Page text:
Is EU in decline? Ever-closer Finland and Estonia beg to differ.

While doomsayers warn about the bloc's future, the European Union has proven a key catalyst in helping Estonia and Finland become even closer partners, both politically and economically.

Ints Kalnins/Reuters
In this July 2011 file photo, the Tallink ferry Baltic Princess is seen at the wharf in the port of Tallinn, Estonia, a major sea-link to Helsinki, Finland.
Jacob Turcotte/Staff

With Britain’s shock vote in June to depart the European Union, and the principle of cross-border cooperation and free movement of people under fire elsewhere on the continent, some have warned that the EU is dying.

But that’s not the way it looks when one zooms in on EU’s northeastern corner in the eastern Baltic, in particular on the frenetic scene that takes place every day at Helsinki’s gargantuan western ferry terminal.

Several times a day, the vast structure is flooded with thousands of Finns lining up to board the fleet of “slow boats” or cruise ships, and “fast” hydrofoils bound for Tallinn, 50 miles away, across the Gulf of Finland. At the same time, an increasing number of Estonians – some of the more than 100,000, nearly 10 percent of Estonia’s population, who work in Finland – disembark in Helsinki, after having made the hour-and-forty-minutes to three-hour nautical commute through the equally busy port of Estonia's capital.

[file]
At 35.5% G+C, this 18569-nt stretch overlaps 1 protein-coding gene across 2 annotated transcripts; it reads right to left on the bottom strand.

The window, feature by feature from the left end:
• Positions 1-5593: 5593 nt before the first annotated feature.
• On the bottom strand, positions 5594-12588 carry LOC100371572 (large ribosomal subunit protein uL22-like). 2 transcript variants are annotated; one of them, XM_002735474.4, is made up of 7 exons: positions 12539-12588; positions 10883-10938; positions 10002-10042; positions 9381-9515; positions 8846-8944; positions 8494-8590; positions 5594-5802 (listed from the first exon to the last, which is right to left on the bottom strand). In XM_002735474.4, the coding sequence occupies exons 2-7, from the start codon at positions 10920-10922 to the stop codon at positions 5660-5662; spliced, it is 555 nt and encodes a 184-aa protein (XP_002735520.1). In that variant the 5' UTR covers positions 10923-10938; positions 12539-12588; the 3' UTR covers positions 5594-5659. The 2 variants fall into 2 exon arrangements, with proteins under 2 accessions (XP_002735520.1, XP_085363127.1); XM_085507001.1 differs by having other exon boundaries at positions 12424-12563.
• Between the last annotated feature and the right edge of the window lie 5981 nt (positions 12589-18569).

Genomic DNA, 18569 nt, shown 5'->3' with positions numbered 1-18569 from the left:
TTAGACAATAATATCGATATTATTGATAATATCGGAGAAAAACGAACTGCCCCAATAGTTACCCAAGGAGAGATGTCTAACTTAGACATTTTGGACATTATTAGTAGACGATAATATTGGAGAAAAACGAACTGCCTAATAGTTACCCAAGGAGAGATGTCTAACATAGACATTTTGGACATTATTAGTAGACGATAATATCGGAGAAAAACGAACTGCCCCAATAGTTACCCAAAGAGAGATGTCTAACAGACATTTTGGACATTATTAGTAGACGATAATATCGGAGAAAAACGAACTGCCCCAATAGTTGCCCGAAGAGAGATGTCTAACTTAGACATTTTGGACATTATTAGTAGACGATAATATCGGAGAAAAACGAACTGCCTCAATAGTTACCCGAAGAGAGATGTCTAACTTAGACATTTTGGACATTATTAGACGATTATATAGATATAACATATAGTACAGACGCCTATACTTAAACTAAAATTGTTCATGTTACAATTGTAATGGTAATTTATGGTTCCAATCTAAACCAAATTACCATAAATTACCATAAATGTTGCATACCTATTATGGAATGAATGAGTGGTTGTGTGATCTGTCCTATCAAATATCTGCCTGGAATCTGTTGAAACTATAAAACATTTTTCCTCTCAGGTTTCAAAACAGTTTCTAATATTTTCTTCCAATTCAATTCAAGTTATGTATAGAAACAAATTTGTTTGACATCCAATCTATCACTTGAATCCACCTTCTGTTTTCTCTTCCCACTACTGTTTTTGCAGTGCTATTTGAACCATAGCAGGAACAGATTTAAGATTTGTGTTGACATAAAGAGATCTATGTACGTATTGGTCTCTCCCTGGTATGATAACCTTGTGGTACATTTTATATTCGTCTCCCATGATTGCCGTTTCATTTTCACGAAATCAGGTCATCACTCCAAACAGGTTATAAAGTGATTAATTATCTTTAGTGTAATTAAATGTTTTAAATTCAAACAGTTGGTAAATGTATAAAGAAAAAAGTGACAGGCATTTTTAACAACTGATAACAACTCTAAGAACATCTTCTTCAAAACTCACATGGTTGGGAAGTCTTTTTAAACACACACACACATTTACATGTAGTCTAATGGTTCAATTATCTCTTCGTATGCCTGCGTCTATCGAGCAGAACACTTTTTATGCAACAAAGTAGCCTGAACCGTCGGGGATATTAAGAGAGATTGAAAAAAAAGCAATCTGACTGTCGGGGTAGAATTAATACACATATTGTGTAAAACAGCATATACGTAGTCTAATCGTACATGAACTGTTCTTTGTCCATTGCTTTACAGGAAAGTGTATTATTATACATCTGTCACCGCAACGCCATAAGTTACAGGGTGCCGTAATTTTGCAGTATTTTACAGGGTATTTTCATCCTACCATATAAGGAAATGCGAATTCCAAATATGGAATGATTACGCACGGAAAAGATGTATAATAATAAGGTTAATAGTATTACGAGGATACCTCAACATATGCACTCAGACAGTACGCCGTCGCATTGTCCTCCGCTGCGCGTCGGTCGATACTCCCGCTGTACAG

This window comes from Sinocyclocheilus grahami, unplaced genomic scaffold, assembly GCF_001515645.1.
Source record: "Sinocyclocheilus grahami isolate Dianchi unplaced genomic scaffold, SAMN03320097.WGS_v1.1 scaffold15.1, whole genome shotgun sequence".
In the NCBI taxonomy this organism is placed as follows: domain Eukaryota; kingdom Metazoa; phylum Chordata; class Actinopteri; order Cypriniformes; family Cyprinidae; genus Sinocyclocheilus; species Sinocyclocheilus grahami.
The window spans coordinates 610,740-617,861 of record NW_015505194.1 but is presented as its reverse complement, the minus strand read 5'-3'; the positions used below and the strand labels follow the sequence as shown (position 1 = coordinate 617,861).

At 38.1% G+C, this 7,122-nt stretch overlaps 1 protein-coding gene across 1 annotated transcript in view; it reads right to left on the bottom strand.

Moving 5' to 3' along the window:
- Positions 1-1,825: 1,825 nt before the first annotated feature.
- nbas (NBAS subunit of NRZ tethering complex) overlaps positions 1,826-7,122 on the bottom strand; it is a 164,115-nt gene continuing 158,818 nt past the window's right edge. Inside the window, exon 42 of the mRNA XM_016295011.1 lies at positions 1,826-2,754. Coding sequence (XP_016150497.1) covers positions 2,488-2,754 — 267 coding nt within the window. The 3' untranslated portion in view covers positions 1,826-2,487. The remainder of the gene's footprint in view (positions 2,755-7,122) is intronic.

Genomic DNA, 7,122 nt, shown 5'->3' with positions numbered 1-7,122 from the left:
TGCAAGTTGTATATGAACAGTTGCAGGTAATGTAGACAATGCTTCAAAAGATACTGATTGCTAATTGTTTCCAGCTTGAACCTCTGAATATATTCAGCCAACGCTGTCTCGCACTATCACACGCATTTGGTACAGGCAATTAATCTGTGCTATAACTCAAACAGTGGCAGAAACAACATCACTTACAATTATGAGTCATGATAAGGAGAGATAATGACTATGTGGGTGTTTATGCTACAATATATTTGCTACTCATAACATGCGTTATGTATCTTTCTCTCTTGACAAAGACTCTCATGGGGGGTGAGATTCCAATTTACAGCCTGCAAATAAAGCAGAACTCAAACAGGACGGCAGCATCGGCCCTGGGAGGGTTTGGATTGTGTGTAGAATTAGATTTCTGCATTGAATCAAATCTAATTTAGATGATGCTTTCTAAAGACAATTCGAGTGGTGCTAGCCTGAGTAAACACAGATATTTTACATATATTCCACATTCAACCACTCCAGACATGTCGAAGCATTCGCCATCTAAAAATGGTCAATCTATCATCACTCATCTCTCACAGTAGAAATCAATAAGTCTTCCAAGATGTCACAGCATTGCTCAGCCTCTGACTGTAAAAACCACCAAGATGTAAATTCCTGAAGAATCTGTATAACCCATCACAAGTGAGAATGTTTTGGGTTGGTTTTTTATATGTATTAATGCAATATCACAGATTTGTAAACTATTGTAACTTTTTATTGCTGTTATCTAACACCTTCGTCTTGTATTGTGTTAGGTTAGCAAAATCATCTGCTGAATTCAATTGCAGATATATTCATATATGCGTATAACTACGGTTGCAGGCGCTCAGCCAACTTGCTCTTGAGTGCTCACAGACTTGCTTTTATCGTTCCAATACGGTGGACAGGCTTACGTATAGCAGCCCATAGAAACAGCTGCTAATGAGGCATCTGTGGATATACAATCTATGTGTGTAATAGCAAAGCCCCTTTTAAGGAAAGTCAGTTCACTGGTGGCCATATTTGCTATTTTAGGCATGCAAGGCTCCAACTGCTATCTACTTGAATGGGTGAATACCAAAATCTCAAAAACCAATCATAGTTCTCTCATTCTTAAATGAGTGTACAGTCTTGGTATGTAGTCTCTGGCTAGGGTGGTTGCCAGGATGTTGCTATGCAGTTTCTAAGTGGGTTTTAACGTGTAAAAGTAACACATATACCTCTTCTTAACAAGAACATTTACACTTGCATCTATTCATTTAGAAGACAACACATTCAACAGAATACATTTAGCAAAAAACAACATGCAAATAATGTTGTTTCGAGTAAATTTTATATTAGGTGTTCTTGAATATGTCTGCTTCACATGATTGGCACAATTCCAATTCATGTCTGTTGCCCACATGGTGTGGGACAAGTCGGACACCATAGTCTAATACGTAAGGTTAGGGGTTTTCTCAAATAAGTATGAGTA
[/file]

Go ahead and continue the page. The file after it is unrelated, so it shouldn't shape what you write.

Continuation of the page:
All told, eight million passengers – more than the combined population of Finland and Estonia – cross the busy seaway by ferry every year. And that's just one of the most overt ways that the Finnish and Estonian economies and governments have been cooperating, both physically and digitally. As Arno Linethan, the former first secretary at the Estonian embassy in Helsinki put it, “a rainbow has formed between our two countries, and every year that rainbow grows wider and takes on new bands.”

The evolution of the Finnish-Estonian relationship is "quite exciting," says Kirsti Narinen, the Finnish ambassador to Tallinn who has witnessed it since her first posting to the Estonian capital in 1993. "We don’t make a lot of noise about it, but the two countries are virtually integrated."

“It’s almost as if what is happening with Britain and Brexit is happening in another world,” says Ms. Narinen, who considers EU’s northeastern corner EU’s “strongest redoubt,” with the expanding Finnish-Estonian “rainbow” one of its showpieces.

'Two branches of the same tree'